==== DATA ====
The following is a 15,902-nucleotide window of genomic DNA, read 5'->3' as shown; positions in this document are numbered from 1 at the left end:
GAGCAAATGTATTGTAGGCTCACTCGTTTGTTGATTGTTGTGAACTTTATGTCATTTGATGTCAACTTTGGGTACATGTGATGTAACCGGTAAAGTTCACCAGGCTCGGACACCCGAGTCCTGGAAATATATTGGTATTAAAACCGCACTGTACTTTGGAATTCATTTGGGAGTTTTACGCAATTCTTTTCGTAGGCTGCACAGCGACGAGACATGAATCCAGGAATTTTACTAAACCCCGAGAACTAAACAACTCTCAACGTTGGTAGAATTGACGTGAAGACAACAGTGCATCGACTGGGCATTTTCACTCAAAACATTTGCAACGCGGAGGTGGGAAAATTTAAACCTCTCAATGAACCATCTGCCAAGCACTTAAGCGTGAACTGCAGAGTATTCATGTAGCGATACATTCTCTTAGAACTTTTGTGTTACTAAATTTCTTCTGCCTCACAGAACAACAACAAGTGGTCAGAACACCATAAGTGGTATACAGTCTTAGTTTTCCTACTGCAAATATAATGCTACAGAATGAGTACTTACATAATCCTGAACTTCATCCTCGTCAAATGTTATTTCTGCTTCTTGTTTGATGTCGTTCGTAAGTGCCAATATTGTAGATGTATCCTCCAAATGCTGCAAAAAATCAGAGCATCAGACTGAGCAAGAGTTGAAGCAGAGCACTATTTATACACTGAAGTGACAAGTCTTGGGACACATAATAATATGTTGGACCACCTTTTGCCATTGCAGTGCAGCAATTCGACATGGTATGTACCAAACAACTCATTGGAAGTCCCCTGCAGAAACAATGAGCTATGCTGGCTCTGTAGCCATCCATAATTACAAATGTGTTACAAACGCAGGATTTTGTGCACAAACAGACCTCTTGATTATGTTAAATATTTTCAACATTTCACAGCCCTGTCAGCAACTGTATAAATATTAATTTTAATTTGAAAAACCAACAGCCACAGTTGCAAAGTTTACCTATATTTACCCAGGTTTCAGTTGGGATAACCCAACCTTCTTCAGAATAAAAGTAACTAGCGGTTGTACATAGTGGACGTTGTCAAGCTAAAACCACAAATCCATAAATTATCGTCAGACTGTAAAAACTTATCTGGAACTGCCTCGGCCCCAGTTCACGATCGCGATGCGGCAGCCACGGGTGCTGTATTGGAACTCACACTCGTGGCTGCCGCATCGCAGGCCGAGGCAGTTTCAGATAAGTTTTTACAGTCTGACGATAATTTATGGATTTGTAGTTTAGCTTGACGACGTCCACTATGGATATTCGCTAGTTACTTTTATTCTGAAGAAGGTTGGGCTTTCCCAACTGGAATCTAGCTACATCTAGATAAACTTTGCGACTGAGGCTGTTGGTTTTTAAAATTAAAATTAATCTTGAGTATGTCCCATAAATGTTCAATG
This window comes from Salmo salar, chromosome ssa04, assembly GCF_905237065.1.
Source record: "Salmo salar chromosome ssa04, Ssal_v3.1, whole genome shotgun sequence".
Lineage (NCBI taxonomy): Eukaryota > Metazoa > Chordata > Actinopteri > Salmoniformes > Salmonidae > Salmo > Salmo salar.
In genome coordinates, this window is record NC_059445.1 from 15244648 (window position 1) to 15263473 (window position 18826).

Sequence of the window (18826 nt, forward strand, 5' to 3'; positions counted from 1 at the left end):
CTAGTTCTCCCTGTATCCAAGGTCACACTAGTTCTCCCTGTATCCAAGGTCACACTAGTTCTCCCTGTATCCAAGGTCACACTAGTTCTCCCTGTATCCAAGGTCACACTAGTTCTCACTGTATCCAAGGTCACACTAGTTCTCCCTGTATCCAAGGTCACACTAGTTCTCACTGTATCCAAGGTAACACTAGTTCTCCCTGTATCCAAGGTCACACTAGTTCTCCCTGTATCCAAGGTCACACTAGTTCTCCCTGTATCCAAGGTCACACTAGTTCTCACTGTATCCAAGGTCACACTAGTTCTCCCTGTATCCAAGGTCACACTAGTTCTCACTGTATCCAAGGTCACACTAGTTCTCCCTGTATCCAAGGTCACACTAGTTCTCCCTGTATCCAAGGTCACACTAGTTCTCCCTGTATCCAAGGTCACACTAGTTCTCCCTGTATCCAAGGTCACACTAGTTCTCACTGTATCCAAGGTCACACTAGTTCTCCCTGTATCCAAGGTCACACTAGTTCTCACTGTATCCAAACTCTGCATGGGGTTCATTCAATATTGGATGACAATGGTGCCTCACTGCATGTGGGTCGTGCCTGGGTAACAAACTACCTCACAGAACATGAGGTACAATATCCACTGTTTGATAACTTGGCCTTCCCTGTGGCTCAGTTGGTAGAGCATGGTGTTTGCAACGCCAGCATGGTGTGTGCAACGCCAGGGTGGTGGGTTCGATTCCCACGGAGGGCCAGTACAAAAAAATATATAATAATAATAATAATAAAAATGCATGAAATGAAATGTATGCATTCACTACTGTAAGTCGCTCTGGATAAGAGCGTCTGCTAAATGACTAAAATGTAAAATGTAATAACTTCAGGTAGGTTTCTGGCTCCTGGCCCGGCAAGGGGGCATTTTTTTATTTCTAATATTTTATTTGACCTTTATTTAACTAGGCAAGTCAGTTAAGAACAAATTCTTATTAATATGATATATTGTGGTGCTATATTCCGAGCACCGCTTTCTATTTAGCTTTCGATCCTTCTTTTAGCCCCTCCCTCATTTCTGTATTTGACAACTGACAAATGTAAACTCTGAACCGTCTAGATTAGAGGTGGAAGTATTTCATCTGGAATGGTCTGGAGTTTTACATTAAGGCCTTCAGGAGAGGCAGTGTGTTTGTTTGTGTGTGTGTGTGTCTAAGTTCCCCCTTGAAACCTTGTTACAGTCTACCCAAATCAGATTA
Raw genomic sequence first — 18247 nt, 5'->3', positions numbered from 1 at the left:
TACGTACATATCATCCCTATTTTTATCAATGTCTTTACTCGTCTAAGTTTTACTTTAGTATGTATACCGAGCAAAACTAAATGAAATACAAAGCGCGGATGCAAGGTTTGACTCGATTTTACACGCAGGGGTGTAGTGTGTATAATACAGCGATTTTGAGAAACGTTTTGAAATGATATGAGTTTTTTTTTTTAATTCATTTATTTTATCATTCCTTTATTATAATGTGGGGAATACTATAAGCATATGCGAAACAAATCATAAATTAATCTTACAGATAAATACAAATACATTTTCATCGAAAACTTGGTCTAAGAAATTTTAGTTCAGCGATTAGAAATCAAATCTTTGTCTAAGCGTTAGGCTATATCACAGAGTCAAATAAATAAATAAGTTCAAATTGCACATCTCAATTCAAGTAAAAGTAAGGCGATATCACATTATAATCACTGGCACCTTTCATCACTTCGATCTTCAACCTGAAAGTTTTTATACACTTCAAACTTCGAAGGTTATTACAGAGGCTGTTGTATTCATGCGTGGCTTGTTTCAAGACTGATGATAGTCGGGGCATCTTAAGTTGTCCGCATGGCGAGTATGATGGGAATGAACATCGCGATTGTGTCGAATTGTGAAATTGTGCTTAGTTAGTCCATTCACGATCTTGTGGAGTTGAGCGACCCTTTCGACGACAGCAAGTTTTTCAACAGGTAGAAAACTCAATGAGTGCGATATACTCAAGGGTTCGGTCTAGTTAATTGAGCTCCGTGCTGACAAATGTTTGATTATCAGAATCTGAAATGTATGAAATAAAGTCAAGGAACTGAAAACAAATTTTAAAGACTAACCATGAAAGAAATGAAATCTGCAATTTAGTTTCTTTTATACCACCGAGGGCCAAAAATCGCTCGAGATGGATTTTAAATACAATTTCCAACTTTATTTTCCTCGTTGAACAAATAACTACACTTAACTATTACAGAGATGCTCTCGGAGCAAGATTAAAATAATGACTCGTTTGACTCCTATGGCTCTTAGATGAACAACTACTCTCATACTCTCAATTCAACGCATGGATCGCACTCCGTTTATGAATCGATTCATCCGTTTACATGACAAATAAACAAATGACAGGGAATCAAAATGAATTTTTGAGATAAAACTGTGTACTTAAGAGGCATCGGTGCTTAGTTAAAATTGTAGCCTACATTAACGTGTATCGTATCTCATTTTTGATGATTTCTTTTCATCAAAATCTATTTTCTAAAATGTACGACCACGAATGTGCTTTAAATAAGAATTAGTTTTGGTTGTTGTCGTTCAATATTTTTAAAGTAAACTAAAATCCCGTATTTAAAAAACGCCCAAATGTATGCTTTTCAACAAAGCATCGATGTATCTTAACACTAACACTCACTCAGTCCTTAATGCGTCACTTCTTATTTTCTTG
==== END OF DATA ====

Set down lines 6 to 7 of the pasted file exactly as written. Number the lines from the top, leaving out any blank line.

In genome coordinates, this window is record NC_059445.1 from 15244648 (window position 1) to 15263473 (window position 18826).

Sequence of the window (18826 nt, forward strand, 5' to 3'; positions counted from 1 at the left end):